By Rob van Alstyne
By Zach McCormick
By Emily Eveland
By Jack Spencer
By Michael Madden
By Reed Fischer
By Emily Weiss
By Emily Weiss
Lyricist Lounge: Volume One
WITH THE EXCEPTION of "Body Rock," the just-released single featuring Mos Def, Tash (of the Alkaholiks), and the ubiquitous Q-Tip, you won't find another cut from this hip-hop anthology on hip-hop radio. That's a damn shame, because its diverse repertoire of artists makes Lyricist Lounge one of the few multidisc releases of the past year with a strong enough lineup to merit a second disc. The Lyricist Lounge, a weekly club event at Tramps in New York, has become legendary for allowing any wannabe MC to submit a demo and rock the party alongside a legend (perhaps local rhymer Beyond should send a tape), and the album re-creates the essence of that communal hip-hop vibe.
The first disc is hosted by De La Soul and plays like a mix tape of their favorite underground rappers. Many of the songs possess the same mellow, jazz-oriented beats that epitomize the Native Tongue family. A somber bass accentuates a unique xylophone hook in "Keep Pouring," a gem from the Diaz Brothers featuring Matrix and Abutta. "Action Guaranteed" is the mandatory ghetto love track, courtesy of O.C. and Rass Kass, whose sexually explicit lyrics are softened by a trippy synthesized piano melody. The disc is rounded out with an excerpt from the D.J. Stretch Armstrong Show, featuring a memorable freestyle session by rappers Common, Black Thought, Pharoahe Monch, and Absolute.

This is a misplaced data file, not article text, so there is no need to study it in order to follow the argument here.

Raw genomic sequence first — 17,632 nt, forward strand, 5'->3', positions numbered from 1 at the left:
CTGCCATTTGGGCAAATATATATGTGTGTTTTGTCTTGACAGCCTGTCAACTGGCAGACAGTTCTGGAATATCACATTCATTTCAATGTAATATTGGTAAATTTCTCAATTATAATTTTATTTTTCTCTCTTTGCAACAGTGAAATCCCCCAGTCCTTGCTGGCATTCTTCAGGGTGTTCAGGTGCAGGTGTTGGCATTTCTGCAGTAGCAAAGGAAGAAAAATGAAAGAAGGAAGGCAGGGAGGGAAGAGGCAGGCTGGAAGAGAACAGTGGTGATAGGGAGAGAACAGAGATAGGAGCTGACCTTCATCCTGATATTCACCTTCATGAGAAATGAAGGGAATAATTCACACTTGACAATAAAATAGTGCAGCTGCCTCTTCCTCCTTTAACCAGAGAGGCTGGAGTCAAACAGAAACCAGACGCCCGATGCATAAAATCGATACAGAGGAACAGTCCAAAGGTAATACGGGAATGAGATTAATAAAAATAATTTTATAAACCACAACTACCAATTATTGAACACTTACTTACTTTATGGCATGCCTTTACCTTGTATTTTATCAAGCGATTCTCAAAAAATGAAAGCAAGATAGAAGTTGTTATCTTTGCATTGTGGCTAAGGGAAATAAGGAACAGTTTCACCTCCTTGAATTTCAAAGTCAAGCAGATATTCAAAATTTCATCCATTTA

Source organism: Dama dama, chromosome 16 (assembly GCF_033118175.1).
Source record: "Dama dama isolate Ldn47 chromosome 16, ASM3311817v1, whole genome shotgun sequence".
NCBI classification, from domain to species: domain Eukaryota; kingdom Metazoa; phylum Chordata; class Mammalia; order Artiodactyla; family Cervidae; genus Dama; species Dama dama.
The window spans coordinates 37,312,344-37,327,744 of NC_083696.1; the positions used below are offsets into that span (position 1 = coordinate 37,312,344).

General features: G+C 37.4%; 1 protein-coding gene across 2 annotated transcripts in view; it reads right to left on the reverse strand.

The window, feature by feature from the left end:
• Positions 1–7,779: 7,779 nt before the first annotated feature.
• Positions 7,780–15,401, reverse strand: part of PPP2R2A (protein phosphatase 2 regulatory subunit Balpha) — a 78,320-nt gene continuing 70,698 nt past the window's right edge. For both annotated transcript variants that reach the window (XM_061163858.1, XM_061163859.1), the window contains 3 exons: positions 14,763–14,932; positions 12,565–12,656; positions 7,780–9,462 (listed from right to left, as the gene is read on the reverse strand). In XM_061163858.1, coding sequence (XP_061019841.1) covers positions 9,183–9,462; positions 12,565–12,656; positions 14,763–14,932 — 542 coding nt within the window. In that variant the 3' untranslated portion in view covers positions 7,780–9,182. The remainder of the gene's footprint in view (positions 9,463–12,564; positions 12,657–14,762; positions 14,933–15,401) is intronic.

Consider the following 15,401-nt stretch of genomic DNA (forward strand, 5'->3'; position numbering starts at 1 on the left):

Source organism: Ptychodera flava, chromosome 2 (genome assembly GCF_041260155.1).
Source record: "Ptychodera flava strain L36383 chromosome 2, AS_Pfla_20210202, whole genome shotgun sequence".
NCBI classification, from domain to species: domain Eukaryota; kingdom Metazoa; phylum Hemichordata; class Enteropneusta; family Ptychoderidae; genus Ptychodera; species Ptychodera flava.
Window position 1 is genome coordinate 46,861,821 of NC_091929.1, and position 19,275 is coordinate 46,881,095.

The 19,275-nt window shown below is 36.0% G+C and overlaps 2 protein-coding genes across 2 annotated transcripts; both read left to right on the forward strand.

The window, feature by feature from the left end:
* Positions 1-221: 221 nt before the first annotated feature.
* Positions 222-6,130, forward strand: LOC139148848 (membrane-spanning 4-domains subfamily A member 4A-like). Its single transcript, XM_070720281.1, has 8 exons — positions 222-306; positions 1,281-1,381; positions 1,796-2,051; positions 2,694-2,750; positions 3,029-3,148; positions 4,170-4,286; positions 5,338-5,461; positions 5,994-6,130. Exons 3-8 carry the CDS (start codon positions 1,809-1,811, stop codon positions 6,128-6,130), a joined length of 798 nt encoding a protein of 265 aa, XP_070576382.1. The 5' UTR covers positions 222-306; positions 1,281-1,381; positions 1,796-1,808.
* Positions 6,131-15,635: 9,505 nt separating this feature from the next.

The hosts for disc two are Kool Keith (the mastermind of Ultramagnetic MCs) and Sir Menelik. With such unusual entries as Saul Williams's "Ohm" (three minutes of meditative humming and spoken word over laser sounds) and A.L.'s "Lyrics" (which sports a psychedelic hook reminiscent of Art of Noise's "Moments of Love"), the second disc is a bit harder to get with than disc one. This shouldn't come as a surprise, given its hosts' roots in abstract hip hop.
While beats dominate disc one, this second set is a showcase for lyricists. "C.I.A. (Criminals in Action)" is an unusual track that pairs KRS-One with the Last Emperor and Zack de la Rocha of Rage Against the Machine. Surprisingly, of these three self-styled revolutionaries, it's "Big Zack" who blesses the track with the best verses ("C.I.A. I'll see ya' later/'Cause your day is comin' soon/I flip this shit like Al Pacino/In his Dog Day Afternoon"). Even better than Zack is Talib Kweli. In "Manifesto," this skilled lyricist breaks down what it takes to be a true MC, point by point: "First, you must respect yourself as an artist/If you don't respect yourself, then your rhymes are garbage/Two, make sure your crew is as tight as you/'Cause when them 'niggas fallin' off they gonna bring you down too..."
No album is perfect, and there are a couple of second-stringers to be found hanging around in the back of the Lounge. The Indelible MC's "Weight" doesn't have any, and Bahamadia and Rah Digga's "Be OK" is just that. Still, three or four underwhelming tracks out of 26 leaves plenty of good listening, and Lyricist Lounge counts as more than mere footnotes from the hip-hop underground.